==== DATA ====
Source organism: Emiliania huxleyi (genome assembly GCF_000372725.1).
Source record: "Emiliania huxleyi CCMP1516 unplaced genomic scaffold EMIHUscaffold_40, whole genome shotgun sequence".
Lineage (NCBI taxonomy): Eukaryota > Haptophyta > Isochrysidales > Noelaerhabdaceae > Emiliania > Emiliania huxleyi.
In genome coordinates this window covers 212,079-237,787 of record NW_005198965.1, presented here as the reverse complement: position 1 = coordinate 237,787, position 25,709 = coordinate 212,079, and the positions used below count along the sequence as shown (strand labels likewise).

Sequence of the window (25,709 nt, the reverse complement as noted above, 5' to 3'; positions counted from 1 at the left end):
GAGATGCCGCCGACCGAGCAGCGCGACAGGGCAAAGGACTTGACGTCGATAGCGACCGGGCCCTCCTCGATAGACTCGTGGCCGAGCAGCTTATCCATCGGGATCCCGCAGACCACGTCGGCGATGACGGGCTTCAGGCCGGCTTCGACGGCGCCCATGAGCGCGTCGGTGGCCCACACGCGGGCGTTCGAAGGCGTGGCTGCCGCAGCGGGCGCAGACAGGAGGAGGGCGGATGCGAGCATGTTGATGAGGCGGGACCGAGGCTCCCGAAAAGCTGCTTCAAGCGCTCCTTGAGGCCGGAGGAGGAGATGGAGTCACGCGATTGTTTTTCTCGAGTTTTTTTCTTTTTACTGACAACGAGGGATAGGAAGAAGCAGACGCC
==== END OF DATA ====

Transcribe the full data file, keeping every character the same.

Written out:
Source organism: Emiliania huxleyi (genome assembly GCF_000372725.1).
Source record: "Emiliania huxleyi CCMP1516 unplaced genomic scaffold EMIHUscaffold_40, whole genome shotgun sequence".
Lineage (NCBI taxonomy): Eukaryota > Haptophyta > Isochrysidales > Noelaerhabdaceae > Emiliania > Emiliania huxleyi.
In genome coordinates this window covers 212,079-237,787 of record NW_005198965.1, presented here as the reverse complement: position 1 = coordinate 237,787, position 25,709 = coordinate 212,079, and the positions used below count along the sequence as shown (strand labels likewise).

Sequence of the window (25,709 nt, the reverse complement as noted above, 5' to 3'; positions counted from 1 at the left end):
GAGATGCCGCCGACCGAGCAGCGCGACAGGGCAAAGGACTTGACGTCGATAGCGACCGGGCCCTCCTCGATAGACTCGTGGCCGAGCAGCTTATCCATCGGGATCCCGCAGACCACGTCGGCGATGACGGGCTTCAGGCCGGCTTCGACGGCGCCCATGAGCGCGTCGGTGGCCCACACGCGGGCGTTCGAAGGCGTGGCTGCCGCAGCGGGCGCAGACAGGAGGAGGGCGGATGCGAGCATGTTGATGAGGCGGGACCGAGGCTCCCGAAAAGCTGCTTCAAGCGCTCCTTGAGGCCGGAGGAGGAGATGGAGTCACGCGATTGTTTTTCTCGAGTTTTTTTCTTTTTACTGACAACGAGGGATAGGAAGAAGCAGACGCC